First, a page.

At IFA 2017 this week, Huawei Consumer Business Group unveiled what it called “a new era in smartphone innovation”.
As part of CEO Richard Yu’s keynote address, he revealed Huawei’s vision for the future of artificial intelligence with the launch of the Kirin 970 mobile chipset, which combines the power of the cloud with the speed and responsiveness of native artificial intelligence (AI) processing.
“As we look to the future of smartphones, we’re at the threshold of an exciting new era,” saidYu. “Mobile AI = On-Device AI + Cloud AI. Huawei is committed to developing smart devices into intelligent devices by building end-to-end capabilities that support coordinated development of chips, devices, and the cloud. The ultimate goal is to provide a significantly better user experience. The Kirin 970 is the first in a series of new advances that will bring powerful AI features to our devices and take them beyond the competition.”
After years of development, Cloud AI has seen broad application, but user experience still has room for improvement, including latency, stability, and privacy. Cloud AI and On-Device AI can complement each other. On-Device AI offers strong sensing capabilities, which are the foundation of understanding and assisting people. Sensors produce a large amount of real-time, scenario-specific, and personalised data. Supported by strong chip processing capabilities, devices will become more cognitive of user needs, providing truly personalized and readily accessible services.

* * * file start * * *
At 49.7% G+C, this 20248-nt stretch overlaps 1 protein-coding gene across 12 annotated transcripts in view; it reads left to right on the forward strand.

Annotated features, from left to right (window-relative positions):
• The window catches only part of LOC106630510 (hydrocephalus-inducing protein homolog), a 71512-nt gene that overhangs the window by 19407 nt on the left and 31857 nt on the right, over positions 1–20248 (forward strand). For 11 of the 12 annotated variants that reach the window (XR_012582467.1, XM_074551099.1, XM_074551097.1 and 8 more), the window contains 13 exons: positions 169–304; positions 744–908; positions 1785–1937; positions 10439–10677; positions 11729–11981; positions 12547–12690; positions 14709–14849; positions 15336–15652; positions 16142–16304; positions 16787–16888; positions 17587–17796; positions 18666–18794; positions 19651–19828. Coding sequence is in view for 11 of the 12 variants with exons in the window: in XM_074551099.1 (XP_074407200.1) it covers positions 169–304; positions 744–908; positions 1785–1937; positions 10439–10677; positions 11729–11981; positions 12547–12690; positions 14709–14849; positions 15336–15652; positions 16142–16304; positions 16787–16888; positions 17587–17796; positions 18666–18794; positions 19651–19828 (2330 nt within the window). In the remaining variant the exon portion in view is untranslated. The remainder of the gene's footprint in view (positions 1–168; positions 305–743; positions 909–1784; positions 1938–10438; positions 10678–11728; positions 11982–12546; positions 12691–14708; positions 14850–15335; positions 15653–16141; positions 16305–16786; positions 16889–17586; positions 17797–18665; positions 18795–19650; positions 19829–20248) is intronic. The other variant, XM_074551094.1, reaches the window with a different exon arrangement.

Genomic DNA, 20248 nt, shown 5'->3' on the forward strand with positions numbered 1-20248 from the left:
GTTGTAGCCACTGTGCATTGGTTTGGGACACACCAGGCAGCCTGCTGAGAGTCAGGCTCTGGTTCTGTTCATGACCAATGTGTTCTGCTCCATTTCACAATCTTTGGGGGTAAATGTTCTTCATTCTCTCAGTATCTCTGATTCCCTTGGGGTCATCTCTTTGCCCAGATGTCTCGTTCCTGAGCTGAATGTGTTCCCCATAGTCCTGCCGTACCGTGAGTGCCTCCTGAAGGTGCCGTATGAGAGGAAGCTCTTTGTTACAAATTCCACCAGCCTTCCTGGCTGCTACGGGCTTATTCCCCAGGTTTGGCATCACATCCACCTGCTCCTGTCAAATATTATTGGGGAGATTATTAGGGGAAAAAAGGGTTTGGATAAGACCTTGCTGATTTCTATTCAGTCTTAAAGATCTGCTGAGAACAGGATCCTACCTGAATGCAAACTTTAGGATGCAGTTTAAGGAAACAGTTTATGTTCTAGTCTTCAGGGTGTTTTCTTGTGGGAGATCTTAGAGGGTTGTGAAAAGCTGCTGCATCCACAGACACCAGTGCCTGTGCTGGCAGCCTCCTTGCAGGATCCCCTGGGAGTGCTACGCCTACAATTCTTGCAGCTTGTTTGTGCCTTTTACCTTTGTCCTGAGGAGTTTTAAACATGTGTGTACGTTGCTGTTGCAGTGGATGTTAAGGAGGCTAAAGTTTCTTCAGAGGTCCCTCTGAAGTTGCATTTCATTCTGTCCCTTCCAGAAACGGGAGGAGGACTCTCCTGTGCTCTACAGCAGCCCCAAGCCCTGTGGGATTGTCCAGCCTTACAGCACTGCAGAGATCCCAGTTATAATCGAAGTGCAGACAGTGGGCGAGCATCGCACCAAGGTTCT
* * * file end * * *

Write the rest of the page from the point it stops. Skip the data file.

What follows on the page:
Kirin 970 is powered by an 8-core CPU and a new generation 12-core GPU. Built using a 10nm advanced process, the chipset packs 5.5 billion transistors into an area of only one cm². Huawei’s new flagship Kirin 970 is Huawei’s first mobile AI computing platform featuring a dedicated Neural Processing Unit (NPU). Compared to a quad-core Cortex-A73 CPU cluster, the Kirin 970’s new heterogeneous computing architecture delivers up to 25x the performance with 50x greater efficiency. Simply put, the Kirin 970 can perform the same AI computing tasks faster and with far less power. In a benchmark image recognition test, the Kirin 970 processed 2,000 images per minute, which was faster than other chips on the market.